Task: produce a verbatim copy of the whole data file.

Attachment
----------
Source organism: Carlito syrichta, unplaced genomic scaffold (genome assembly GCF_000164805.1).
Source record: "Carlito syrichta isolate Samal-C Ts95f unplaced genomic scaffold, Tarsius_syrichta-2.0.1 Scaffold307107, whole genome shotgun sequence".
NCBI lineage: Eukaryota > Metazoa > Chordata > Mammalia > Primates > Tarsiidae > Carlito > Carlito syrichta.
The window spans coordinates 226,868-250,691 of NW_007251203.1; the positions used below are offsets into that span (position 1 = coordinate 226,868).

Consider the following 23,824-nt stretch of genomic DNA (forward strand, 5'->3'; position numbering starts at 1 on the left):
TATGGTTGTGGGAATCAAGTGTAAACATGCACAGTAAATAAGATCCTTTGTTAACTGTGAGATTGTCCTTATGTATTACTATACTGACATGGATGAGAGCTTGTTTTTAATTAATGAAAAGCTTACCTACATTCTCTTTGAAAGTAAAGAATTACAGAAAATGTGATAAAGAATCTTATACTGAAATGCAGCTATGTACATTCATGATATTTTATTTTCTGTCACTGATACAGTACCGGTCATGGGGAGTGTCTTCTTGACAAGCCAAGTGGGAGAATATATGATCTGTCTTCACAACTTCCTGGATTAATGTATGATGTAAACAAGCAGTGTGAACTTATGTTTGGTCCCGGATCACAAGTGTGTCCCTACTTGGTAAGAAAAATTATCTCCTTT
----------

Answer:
Source organism: Carlito syrichta, unplaced genomic scaffold (genome assembly GCF_000164805.1).
Source record: "Carlito syrichta isolate Samal-C Ts95f unplaced genomic scaffold, Tarsius_syrichta-2.0.1 Scaffold307107, whole genome shotgun sequence".
NCBI lineage: Eukaryota > Metazoa > Chordata > Mammalia > Primates > Tarsiidae > Carlito > Carlito syrichta.
The window spans coordinates 226,868-250,691 of NW_007251203.1; the positions used below are offsets into that span (position 1 = coordinate 226,868).

Consider the following 23,824-nt stretch of genomic DNA (forward strand, 5'->3'; position numbering starts at 1 on the left):
TATGGTTGTGGGAATCAAGTGTAAACATGCACAGTAAATAAGATCCTTTGTTAACTGTGAGATTGTCCTTATGTATTACTATACTGACATGGATGAGAGCTTGTTTTTAATTAATGAAAAGCTTACCTACATTCTCTTTGAAAGTAAAGAATTACAGAAAATGTGATAAAGAATCTTATACTGAAATGCAGCTATGTACATTCATGATATTTTATTTTCTGTCACTGATACAGTACCGGTCATGGGGAGTGTCTTCTTGACAAGCCAAGTGGGAGAATATATGATCTGTCTTCACAACTTCCTGGATTAATGTATGATGTAAACAAGCAGTGTGAACTTATGTTTGGTCCCGGATCACAAGTGTGTCCCTACTTGGTAAGAAAAATTATCTCCTTT